When it comes to Charlie Chaplin I am far from an expert. In fact, I know very little about him and his work (I spent a bit too much time obsessing over Buster Keaton to give Chaplin his just deserved attention). I’ve seen the odd Little Tramp short in some of my film classes, but I never had any substantial exposure to him in school. I think from here on I may indulge myself in his work a little more than I have in the past.

I am thrilled with The Great Dictator. The clearly heavy handed satire of Hitler, Goebbles, Göring and Mussolini left me snickering and sometimes outright guffawing boisterously (I couldn’t help myself). Every action is deliberate, every dig blatantly over the top: I, like Chaplin, would have traded anything to find out Hitler’s reaction to the film (supposedly he had a copy imported and watched it not once, but twice).

From the beginning of the film it is clear that Chaplin’s stance on war in general, and the purpose of the war of the day, was a bitter one. His relentless attack of the antagonists of the Second World War posits them as pedantic children, his caricature of Hitler laughably similar to ones of Napoleon: a whiny, self-important little man, who thinks of the world as his playground. Chaplin doesn’t mince words in his first fully talking picture, seriously commenting on how one man’s greed to rule the world will ultimately lead to its destruction (the Globe Dance scene), and forcing the world to see these dictators for what they really are, stripped bare of their fear mongering ways, exposed and stripped down to their fundamental parts.

While addressing such serious issues throughout the film, he does so in a surprisingly light manner, one that makes it very easy for the public to laugh at such heinous monsters. However, as the film nears its conclusion, quite literally within the final ten minutes (maybe even less) it takes a surprisingly somber turn. When the Great Phooey (Führer) finally wreaks havoc on the Ghettos, and raids the countryside to imprison the Jews, through until the end of Chaplin’s iconic speech, the film seems to grow dim.

In the bits and pieces I’ve read on the film over the past couple of days I’ve noticed that production had started in about 1937, before much of Hitler’s atrocities had taken place, and before some of the, shall we say, subtler crimes had been exposed. Chaplin was, supposedly, heavily criticized for making the film and releasing it when he had, having fingers pointed at him, saying he should have known better than to make such an antagonizing film in such troubling times. His defense, in the snippets I’ve read, is that he did not yet know of the atrocities, and had he known he never would have made the film. Seemingly the reason the conclusion of the film takes such a drastic change in tone is because of what he had become aware of before the film was finished.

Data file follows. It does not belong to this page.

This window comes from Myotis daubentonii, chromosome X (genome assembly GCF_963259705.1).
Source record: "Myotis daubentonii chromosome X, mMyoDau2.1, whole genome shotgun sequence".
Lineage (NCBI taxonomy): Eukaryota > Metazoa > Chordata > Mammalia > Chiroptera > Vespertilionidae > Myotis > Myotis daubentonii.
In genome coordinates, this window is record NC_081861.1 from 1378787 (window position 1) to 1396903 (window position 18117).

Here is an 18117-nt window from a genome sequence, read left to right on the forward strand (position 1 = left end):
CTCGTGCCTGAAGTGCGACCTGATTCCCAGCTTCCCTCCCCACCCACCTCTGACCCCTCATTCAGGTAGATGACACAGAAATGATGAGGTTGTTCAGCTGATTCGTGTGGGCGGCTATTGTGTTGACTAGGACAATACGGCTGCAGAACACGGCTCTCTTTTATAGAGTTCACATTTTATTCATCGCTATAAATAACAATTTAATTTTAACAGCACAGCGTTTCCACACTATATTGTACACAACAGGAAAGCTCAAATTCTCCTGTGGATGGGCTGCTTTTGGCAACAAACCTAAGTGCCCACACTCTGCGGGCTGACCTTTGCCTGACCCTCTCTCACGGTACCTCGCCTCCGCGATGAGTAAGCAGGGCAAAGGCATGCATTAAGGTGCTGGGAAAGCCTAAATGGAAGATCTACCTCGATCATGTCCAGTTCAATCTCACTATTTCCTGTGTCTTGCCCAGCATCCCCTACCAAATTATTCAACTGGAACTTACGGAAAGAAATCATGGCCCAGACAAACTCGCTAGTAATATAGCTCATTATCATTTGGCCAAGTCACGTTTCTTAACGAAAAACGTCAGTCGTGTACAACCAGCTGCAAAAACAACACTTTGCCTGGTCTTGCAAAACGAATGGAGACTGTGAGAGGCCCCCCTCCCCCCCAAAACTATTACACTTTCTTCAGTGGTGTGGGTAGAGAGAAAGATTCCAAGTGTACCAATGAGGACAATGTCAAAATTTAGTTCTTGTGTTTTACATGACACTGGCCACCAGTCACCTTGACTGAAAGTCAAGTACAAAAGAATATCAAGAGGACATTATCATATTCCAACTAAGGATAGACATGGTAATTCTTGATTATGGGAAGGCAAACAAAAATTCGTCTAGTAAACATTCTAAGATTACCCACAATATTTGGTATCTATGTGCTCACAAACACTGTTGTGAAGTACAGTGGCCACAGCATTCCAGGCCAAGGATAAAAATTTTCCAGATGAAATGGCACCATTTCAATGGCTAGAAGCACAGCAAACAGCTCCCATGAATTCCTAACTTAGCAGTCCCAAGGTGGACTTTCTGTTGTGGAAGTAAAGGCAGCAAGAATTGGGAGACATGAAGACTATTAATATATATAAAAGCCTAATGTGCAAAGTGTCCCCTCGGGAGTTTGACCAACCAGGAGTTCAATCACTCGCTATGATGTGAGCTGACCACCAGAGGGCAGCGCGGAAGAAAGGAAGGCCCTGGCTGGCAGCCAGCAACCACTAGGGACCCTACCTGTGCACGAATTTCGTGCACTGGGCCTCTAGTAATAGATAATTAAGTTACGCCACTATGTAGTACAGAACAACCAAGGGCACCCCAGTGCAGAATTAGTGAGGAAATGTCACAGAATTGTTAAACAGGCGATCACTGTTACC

It’s a brave man who pokes and wags his tongue at a raging beast, and I commend Chaplin’s work here. From a purely entertaining standpoint I was laughing almost the whole way through, I found the slapstick moments to be classy and smart, not too schlocky, and the dialogue was ever so witty. To compare (not that I should, but when has that ever stopped me?) The Great Dictator to Duck Soup, this has relevance and substance. Duck Soup was seemingly nothing more than the Marx Brother’s blindly instigating potentially dangerous men. Supposedly Mussolini was enraged by their film, thinking it was about him (which it seemingly was not at all). This felt substantial, and pointed, as if its instigating properties served a purpose. Chaplin wasn’t doing this just to be a shit disturber, he had a goal in mind. While he did intend to poke fun, he did it with direction and purpose, and as such he did not do so foolishly, but rather he cleverly crafted his “attack”.

To compare, yet again (though I know I shouldn’t), I always said I preferred Keaton to Chaplin, that I thought he was a far superior performer. I still think that’s true. However, I do see more value in Chaplin than I had before. His work is not limited to his physical performances (of which Keaton’s really are better, you can’t really compete with the offspring of circus performers), and in fact I would argue (as I’m sure most people do) that the brilliance of his performances lie in their conception. He’s more than just a tumbling Tramp. He offers a dialogue, a discourse on relevant issues, and he shoves them in your face with a subtle flick of his wrist, instead of a showy cream pie.

This post was originally published on my tumblr on December 17, 2011.